If you just want some leverage on the deposit issue, yes by all means demand some heat. Yes, the lack of heat is probably a breach of the implied covenant of habitability and so is the lack of ventilation. Whether you have a worthwhile case depends on lots of factors, inlcuding the amount of rent you've paid over time and any injury caused.
Re the deposit issue, landlords may hold a deposit of up to 2 months rent for an unfurnished unit and up 3 months rent for a furnished unit. (California Civil Code 1950.5) So if your unit is unfurnished, 2 months rent is the most the landlord can hold. Deposits may be applied by a landlord to make repairs after a tenant moves out; but only for repairs of damage in excess of "ordinary wear and tear." That means the landlord cannot charge the tenant for routiine turnaound costs such as cleaning, repainting etc. or for defects that existed before the tenancy.
In California, the case Green v. Superior Court established that residential tenancies in California contain an implied warranty of habitability. Basically, this means a residential rental must be habitable at the time it is rented and during the tenancy the landlord must repair problems that render it uninhabitable. “Habitability” means the property must be in livable condition. Items under the warranty of habitability include working electrical, plumbing, gas and heating systems, ventilation and compliance with building and safety and health codes, among other items. If the unit you rented lacked heat when you rented it, you probably have a habitability claim. Habitability can also be raised as a defense in an eviction lawsuit. On the other hand, landlords are not responsible for repairing damage caused by a tenant, other residents or their guests. The division of responsibility for repairs between landlord and tenant is usually stated in the rental agreement or lease.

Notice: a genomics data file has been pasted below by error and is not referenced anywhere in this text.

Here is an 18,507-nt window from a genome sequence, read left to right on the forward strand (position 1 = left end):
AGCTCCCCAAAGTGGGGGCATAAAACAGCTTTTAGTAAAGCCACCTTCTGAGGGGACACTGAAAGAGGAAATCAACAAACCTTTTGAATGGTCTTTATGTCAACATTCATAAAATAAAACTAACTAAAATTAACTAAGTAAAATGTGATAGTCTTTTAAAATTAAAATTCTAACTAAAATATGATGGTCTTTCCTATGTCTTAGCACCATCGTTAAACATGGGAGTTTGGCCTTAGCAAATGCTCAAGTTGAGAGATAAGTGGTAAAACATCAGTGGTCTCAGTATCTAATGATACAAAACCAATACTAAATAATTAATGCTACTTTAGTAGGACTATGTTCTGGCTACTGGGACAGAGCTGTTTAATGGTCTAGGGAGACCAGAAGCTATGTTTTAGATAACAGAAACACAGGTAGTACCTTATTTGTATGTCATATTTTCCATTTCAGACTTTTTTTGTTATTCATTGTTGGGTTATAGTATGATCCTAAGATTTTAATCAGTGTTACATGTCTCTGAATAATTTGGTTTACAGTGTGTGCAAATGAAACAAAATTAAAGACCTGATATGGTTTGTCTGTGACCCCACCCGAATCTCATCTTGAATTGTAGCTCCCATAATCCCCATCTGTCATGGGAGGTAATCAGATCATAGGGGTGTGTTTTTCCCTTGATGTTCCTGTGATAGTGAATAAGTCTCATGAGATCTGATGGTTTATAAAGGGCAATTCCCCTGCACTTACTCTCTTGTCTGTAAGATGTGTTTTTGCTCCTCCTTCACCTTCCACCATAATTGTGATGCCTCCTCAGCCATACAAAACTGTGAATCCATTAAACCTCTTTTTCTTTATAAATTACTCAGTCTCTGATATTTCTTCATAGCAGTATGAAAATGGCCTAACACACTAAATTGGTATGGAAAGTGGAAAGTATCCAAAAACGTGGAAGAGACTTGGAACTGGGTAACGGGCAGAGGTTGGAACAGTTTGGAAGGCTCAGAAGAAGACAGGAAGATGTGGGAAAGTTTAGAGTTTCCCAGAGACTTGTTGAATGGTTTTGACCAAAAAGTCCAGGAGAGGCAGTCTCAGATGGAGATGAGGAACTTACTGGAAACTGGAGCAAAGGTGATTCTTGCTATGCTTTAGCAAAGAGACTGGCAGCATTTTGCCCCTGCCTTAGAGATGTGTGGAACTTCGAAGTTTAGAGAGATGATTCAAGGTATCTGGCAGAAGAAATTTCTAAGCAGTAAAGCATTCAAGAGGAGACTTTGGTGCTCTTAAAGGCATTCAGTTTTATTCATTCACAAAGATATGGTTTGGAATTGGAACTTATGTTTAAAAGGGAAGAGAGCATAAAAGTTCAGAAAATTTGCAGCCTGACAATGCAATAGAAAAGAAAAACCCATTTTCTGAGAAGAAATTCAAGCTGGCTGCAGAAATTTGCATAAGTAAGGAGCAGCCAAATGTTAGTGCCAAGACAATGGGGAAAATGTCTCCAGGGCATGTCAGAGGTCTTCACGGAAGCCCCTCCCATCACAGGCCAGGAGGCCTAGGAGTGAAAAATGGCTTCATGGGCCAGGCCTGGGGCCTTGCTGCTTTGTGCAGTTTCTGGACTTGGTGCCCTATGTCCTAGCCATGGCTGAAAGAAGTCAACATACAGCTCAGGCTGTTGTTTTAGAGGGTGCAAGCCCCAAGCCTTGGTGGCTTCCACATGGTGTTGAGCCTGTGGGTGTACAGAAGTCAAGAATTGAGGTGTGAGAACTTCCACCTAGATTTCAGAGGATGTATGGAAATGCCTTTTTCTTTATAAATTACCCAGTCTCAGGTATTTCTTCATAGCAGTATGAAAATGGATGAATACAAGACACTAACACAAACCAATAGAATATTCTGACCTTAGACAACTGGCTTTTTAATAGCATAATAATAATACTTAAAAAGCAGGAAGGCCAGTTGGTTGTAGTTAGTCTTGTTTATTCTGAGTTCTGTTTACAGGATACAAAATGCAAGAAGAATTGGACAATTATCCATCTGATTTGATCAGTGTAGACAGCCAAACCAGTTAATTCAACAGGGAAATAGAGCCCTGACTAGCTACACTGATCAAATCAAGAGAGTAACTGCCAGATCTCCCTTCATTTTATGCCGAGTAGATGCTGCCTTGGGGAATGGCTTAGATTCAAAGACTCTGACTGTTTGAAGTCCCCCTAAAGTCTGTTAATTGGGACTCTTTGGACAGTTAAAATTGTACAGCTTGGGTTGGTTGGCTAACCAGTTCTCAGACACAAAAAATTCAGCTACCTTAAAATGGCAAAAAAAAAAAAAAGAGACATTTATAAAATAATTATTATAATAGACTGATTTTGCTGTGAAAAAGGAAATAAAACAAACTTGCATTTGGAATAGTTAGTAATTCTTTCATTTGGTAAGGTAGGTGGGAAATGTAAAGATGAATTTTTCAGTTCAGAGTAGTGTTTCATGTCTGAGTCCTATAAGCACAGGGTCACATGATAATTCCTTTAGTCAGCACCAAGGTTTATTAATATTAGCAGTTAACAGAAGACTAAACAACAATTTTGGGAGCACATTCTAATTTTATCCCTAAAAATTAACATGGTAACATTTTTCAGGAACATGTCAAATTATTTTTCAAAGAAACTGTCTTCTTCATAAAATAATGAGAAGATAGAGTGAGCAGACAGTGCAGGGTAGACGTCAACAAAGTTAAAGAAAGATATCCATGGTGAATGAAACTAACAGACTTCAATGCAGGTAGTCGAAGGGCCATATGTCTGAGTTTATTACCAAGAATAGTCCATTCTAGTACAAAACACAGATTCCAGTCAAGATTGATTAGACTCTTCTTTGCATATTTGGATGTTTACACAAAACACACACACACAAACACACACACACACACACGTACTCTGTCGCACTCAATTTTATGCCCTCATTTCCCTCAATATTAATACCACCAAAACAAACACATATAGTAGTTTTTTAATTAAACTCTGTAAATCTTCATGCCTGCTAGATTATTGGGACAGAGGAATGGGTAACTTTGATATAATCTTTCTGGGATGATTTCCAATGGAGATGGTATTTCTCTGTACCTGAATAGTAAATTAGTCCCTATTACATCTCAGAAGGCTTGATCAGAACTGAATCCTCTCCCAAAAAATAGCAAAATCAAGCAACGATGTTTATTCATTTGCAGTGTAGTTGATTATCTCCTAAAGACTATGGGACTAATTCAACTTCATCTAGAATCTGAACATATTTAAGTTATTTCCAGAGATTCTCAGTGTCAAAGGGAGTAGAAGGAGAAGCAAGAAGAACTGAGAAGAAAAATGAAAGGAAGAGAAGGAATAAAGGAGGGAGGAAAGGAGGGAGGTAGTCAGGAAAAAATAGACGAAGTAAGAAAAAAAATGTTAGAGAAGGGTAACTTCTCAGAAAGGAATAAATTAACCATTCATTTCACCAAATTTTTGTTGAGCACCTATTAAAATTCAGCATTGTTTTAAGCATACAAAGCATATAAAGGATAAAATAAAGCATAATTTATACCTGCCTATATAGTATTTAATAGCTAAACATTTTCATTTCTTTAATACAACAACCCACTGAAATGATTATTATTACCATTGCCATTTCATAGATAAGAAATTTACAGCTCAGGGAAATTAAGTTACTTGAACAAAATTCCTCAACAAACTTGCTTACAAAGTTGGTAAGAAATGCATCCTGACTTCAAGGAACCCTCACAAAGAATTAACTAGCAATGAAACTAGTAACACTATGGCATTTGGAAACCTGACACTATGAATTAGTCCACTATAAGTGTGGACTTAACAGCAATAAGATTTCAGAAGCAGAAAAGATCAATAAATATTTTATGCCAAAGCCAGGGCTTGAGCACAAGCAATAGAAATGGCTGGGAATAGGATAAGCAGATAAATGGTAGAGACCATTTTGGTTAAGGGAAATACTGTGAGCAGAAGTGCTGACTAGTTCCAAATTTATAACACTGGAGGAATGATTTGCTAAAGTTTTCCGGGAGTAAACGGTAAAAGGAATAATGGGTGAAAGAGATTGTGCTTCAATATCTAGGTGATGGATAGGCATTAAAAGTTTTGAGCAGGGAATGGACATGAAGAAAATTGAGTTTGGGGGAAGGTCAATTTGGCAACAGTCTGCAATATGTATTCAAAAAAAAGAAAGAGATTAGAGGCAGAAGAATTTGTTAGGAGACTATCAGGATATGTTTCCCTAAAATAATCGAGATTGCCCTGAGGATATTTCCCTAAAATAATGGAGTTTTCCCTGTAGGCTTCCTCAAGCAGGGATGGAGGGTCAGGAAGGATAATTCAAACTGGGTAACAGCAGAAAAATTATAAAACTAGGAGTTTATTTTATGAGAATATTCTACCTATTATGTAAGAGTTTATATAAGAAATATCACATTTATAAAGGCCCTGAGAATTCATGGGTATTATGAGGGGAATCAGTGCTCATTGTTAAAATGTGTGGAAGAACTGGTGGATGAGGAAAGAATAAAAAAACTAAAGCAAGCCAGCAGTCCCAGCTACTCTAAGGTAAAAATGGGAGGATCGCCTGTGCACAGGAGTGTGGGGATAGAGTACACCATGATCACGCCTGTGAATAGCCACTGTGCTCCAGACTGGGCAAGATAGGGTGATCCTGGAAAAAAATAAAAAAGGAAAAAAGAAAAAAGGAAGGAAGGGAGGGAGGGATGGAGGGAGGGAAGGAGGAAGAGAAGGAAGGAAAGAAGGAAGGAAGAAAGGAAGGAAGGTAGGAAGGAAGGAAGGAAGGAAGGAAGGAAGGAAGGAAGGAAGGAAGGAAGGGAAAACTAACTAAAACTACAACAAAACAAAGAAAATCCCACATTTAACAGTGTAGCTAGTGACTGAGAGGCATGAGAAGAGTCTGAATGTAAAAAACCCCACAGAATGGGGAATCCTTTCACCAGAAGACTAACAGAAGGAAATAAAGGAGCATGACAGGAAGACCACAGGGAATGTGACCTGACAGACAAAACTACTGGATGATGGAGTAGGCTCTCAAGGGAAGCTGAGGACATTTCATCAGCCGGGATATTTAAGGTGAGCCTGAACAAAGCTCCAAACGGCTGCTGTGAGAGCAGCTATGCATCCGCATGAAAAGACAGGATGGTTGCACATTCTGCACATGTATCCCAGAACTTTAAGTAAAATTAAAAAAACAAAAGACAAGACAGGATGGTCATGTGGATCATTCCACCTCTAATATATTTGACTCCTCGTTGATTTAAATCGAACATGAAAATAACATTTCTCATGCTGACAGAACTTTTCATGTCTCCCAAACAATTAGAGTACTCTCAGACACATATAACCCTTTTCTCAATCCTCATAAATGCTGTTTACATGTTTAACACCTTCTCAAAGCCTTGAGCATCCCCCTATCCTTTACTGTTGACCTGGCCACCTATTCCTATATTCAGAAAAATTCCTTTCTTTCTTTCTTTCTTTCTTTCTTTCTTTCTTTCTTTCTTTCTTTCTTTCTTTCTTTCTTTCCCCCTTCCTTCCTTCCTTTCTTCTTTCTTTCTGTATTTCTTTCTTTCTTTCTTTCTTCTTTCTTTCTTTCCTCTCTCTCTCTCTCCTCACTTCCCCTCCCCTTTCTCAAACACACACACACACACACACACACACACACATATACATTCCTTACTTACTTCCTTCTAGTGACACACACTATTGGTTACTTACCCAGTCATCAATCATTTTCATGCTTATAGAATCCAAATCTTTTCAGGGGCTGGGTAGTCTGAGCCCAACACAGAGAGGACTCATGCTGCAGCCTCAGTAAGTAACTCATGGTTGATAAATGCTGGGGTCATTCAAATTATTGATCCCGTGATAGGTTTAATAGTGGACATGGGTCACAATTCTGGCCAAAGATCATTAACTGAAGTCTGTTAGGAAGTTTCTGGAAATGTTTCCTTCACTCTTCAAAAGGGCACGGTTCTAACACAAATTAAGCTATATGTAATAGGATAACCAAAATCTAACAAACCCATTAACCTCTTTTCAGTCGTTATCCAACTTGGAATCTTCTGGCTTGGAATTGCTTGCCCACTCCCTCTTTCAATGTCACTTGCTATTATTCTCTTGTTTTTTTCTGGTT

If the heat was working when you rented the unit but stopped working at some point, the answer will depend on whether the heat stopped working through no fault of yours or because of some misuse or damage. Assuming you did not damage the heating system, your landlord is legally obligated to restore heat to your unit. It may be as simple as relighting the furnace pilot.
Regarding the deposit issue, you need to consult your rental agreement. One and a half to 2 months rent is usual but not set by law. If the lease or rental agreement sets the deposit at 2 months rent, the landlord cannot change the agreement without your consent. However, you also need to look at the use or occupancy section of the agreement. Are you the only person listed as an occupant? Is the landlord’s consent needed for others to occupy the unit? If so, she may have the ability to demand additional deposit. Still, 3 months rent for a deposit is somewhat excessive. If your building is rent controlled, the deposit amount maybe limited under the rent control ordinance.